Davidson sets out pitch for Tories’ resurgence in Scotland

The leader of the Scottish Conservatives, Ruth Davidson, returned to her Borders homeland on Tuesday to tour the Hawick mill Johnstons of Elgin and Selkirk Rugby Club’s new all-weather sports pitch and gym, writes Sandy Neil.

“It’s great to be back in Selkirk,” said the 33-year-old Glasgow Kelvin MSP – who grew up in the town – while visiting the Philiphaugh ground: “I had a tour by local rugby hero John Rutherford. I don’t think everybody gets that.

“It’s a great resource for people in Selkirk – it’s something that’s clearly getting a lot of use and making a huge difference. John’s so proud that local volunteers from Selkirk built it.”

Expressing her party’s hopes for the local council elections on May 3, Ms Davidson said: “We’re hoping to still be the biggest group on Scottish Borders Council.

“Going around the whole country, not just in the Borders, it’s not local government issues that are coming up on the doorstep.

“The one that everyone is talking to me about is the United Kingdom.

“I just don’t see an overwhelming appetite for us to leave the most successful union in 300 years. I don’t sense it in the Borders, in Fife, in Glasgow, or in Edinburgh. People are comfortable being Scottish and British together.”

The Scottish Conservatives’ new leader, who was elected in Novemeber 2011, is hopeful of improving her party’s fortunes in Scotland.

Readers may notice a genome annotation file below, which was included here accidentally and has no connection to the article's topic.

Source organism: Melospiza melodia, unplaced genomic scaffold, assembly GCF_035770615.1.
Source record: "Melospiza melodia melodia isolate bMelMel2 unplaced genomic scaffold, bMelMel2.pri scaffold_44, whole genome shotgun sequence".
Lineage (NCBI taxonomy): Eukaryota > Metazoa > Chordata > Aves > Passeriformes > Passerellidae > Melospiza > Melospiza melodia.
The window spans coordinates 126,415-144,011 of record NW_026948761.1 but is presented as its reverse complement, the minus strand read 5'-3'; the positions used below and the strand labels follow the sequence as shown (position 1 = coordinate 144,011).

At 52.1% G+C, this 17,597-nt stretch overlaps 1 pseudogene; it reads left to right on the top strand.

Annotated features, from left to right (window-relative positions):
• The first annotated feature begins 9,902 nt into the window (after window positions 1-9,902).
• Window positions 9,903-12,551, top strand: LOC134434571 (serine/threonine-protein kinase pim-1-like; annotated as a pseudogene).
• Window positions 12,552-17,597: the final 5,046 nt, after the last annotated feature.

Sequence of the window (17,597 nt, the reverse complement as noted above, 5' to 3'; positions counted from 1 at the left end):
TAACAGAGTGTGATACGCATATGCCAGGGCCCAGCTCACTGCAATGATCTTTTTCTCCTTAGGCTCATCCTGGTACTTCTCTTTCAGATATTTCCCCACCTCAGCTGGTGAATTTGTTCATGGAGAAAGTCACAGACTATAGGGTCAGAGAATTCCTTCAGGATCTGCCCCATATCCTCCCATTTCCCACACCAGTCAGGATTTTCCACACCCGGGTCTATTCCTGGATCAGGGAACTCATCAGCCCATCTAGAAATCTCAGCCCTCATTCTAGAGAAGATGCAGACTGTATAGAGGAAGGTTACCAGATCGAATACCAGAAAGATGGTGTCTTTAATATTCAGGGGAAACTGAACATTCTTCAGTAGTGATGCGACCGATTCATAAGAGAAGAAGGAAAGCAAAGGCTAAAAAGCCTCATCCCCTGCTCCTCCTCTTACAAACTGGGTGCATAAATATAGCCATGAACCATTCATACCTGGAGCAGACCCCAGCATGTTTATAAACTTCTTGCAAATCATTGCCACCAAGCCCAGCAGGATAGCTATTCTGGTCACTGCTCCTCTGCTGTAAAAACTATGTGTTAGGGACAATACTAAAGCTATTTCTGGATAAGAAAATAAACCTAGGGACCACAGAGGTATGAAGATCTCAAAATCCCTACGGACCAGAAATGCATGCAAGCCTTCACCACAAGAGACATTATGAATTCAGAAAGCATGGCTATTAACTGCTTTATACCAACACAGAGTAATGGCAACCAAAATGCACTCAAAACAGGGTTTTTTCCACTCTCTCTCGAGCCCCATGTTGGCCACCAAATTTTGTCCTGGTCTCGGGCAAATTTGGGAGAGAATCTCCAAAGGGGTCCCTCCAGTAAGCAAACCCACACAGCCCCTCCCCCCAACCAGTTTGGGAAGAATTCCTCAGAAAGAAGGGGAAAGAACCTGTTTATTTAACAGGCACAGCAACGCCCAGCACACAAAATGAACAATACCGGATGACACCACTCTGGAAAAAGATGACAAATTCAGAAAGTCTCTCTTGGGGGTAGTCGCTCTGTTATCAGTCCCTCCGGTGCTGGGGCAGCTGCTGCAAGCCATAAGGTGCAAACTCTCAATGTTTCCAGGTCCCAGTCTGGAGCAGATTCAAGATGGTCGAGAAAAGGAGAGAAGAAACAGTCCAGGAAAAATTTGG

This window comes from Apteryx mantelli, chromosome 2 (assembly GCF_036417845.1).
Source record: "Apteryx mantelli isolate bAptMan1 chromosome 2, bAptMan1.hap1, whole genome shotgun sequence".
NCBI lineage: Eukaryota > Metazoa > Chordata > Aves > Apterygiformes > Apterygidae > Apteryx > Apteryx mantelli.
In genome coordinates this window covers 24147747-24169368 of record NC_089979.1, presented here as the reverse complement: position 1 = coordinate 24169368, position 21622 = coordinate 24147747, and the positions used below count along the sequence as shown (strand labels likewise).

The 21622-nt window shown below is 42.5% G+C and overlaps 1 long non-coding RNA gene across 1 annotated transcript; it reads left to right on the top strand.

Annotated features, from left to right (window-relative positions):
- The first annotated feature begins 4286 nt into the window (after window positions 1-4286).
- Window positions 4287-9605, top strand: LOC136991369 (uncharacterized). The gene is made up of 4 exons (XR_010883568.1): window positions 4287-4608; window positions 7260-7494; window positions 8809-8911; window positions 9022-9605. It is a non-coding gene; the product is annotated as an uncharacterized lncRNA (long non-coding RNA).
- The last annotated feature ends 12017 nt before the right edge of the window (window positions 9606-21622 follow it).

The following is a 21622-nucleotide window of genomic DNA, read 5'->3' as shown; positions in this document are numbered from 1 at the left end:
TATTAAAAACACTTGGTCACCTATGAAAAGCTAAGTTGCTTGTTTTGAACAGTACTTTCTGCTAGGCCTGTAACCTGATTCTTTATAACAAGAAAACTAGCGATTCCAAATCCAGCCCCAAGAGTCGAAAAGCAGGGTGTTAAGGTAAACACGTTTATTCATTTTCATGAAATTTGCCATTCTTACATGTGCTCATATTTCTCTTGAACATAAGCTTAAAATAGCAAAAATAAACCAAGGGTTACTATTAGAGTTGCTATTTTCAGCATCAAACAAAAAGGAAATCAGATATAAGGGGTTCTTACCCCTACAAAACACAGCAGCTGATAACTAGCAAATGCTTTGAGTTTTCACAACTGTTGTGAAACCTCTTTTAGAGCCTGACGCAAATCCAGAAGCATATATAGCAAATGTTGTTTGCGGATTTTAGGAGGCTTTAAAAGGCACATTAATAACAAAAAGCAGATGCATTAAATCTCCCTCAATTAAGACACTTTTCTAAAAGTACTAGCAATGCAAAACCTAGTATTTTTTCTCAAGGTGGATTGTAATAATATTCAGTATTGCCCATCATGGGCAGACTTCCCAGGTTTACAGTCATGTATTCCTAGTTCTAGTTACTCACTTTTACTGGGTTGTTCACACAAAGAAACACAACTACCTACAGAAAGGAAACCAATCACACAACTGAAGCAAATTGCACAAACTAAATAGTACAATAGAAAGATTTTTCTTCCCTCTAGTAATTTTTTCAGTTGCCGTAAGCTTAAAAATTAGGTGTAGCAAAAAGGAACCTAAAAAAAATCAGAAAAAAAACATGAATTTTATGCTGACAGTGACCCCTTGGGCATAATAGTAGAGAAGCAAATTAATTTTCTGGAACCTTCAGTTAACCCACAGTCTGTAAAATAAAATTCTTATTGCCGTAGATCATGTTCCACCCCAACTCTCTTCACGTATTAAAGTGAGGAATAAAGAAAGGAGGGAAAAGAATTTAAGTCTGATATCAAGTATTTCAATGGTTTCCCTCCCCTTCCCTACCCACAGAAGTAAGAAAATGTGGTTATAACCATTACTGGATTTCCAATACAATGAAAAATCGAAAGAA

“One of the things I talked about at our conference in Troon was how much we are changing as a party,” she said.

“We’re conducting the largest policy review of what it is we want to offer to a modern, relevant, 21st century Scotland since devolution. We really are looking at everything we do and how we do it. I believe we’ll be bringing forward a really comprehensive set of policies that will chime with people.”

Particularly close to her heart, she said, were rural affairs: “I grew up in Selkirk and then latterly in a village in the East Neuk of Fife, went off to university, came back to the village I did my high-schooling in, and I had to leave. I had to go to Glasgow if I wanted to continue my career. That’s not good enough.

“If you’ve got young people who want to stay, they’ve got to have opportunities. We’re missing something if that’s not happening in Scotland, and we’re emptying our young people in our cities.

“So that’s what we’re looking at, sustainable rural communities. We’ll have a launch quite soon.”

Asked if, like David Cameron, she’d dined with any top Tory donors recently, she replied: “As much as I might wish there is a wealthy playboy bankrolling the Scottish Conservative Party, I can assure you there isn’t one.

“We’ve a pretty transparent funding structure up here.

“The way that we’re looking to raise funds this year is to have a number of set-piece dinners – people can donate that way. Also all donations have to be registered with the electoral commission over a certain level. You can click on a website and look at it.”